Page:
Arrernte people

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Arrernte welcoming dance, entrance of the strangers, Alice Springs, Central Australia, 9 May 1901, photograph
Artist Albert Namatjira was a Western Aranda man.

The Arrernte /ərʌndə/ people, sometimes referred to as the Aranda, Arunta, or Arrarnta are an Aboriginal Australian people who live in the Arrernte lands, at Mparntwe[1][2] (Alice Springs)[a] and surrounding areas of the Central Australia region of the Northern Territory. Some Aranda live in other areas far from their homeland, including the major Australian cities and overseas.

Aranda mythology and spirituality focuses on the landscape and the Dreamtime. Altjira is the creator being of the Inapertwa that became all living creatures. Tjurunga are objects of religious significance.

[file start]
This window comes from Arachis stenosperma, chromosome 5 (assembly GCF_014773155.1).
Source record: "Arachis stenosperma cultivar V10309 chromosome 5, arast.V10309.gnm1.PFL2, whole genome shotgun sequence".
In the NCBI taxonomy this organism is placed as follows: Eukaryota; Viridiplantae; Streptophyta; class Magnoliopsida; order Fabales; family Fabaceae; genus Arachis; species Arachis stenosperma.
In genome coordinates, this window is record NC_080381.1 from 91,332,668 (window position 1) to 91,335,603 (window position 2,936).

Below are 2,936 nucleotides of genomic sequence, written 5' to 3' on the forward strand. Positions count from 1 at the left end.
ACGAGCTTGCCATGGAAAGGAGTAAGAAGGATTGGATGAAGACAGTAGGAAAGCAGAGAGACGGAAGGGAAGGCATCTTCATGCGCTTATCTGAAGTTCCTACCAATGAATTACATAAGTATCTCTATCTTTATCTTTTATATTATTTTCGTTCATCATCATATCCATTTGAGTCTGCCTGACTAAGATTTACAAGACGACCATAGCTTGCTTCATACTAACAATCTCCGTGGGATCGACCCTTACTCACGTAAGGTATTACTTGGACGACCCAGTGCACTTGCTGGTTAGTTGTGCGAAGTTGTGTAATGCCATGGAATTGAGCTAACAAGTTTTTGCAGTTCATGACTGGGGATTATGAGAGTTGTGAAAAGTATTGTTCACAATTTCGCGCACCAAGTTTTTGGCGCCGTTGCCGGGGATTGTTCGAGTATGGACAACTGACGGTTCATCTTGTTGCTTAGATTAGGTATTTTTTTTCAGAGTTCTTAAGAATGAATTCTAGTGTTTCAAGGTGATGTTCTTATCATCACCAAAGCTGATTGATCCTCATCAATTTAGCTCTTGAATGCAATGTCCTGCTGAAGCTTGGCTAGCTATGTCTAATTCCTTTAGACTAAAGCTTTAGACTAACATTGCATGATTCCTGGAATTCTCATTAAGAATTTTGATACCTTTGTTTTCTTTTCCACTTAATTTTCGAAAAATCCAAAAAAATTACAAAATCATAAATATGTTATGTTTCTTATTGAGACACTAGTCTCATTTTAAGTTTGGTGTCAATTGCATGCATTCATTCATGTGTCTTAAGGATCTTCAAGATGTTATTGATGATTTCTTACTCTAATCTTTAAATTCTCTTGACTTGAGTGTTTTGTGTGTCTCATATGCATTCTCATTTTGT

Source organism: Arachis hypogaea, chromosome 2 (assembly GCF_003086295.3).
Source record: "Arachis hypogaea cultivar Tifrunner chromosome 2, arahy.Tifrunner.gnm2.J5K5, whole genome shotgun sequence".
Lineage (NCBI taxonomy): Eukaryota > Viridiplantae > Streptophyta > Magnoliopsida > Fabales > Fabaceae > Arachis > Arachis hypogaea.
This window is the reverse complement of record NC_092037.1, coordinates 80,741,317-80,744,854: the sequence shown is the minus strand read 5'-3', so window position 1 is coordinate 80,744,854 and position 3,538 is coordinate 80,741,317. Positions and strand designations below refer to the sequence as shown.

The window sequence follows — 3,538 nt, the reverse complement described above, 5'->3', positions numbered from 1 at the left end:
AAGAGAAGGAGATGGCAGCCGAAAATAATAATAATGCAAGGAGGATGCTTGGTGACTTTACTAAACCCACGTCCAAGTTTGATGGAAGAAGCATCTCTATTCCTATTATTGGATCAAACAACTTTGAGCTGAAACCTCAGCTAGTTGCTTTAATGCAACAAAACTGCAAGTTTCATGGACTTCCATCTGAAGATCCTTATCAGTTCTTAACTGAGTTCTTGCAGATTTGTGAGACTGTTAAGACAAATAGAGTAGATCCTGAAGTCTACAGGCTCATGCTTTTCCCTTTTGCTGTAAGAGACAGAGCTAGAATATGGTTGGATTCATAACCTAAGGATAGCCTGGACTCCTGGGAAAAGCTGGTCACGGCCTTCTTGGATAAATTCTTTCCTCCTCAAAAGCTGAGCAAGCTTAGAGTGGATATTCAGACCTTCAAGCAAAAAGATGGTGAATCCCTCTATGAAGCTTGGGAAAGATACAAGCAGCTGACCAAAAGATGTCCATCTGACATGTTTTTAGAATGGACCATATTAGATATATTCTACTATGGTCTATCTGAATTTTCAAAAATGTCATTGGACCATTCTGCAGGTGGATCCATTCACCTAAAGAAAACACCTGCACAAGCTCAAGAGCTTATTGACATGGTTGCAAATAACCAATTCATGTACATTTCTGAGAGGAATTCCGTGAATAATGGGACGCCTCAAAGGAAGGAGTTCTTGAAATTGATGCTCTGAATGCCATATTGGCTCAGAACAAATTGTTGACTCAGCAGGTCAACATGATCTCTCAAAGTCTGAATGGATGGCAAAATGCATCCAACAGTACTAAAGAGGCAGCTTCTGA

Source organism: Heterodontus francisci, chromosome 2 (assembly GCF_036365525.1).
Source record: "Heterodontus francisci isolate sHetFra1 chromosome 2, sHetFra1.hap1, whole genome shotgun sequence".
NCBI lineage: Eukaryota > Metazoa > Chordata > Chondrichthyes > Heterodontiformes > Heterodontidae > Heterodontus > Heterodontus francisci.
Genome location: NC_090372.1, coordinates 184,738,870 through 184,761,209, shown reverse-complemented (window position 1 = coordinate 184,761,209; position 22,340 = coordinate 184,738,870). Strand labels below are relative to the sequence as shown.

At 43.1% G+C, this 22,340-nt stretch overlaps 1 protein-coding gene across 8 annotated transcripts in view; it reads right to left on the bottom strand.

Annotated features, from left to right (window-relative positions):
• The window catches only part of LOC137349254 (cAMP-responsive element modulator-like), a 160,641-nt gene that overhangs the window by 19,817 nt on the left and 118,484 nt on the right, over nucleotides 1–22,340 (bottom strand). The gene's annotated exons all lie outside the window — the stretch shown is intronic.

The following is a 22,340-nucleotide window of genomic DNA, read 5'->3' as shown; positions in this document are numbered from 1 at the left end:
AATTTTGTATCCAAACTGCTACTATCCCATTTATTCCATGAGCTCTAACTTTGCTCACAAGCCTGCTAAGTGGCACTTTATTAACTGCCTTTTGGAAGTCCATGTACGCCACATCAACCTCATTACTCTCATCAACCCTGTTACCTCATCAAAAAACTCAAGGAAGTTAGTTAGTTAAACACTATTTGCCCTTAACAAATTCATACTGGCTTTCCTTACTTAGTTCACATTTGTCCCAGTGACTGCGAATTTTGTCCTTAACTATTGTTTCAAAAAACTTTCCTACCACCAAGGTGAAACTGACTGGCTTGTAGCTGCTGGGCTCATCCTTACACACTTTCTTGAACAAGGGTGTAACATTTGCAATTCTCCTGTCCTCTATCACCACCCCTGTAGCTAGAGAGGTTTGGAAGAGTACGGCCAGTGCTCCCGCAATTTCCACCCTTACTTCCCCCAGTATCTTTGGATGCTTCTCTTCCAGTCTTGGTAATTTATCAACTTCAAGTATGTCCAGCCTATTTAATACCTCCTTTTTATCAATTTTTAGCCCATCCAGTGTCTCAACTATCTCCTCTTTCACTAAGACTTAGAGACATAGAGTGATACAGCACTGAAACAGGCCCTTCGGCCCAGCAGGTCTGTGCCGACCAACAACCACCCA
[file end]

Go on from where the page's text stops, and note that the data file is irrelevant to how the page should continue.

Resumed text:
The Arrernte Council is the representative and administrative body for the Aranda Lands and is part of the Central Land Council.

Tourism is important to the economy of Alice Springs and surrounding communities.[4][b]

Arrernte languages and dialects

The ancestors of the Aranda all spoke one or more of the Arrernte group of languages/dialects (see below). "Aranda" is a simplified, Australian English approximation of the traditional pronunciation of the name of Arrernte [ˈarəɳ͡ɖa ].[6]

Aranda people speak the following Arrernte dialects/languages:

The Aranda had a highly developed sign language.[11]


The Arrernte's traditional lands, according to Norman Tindale's estimate, encompassed some 47,000 square miles (120,000 km2).[12] Of their overall territory he writes that they were:-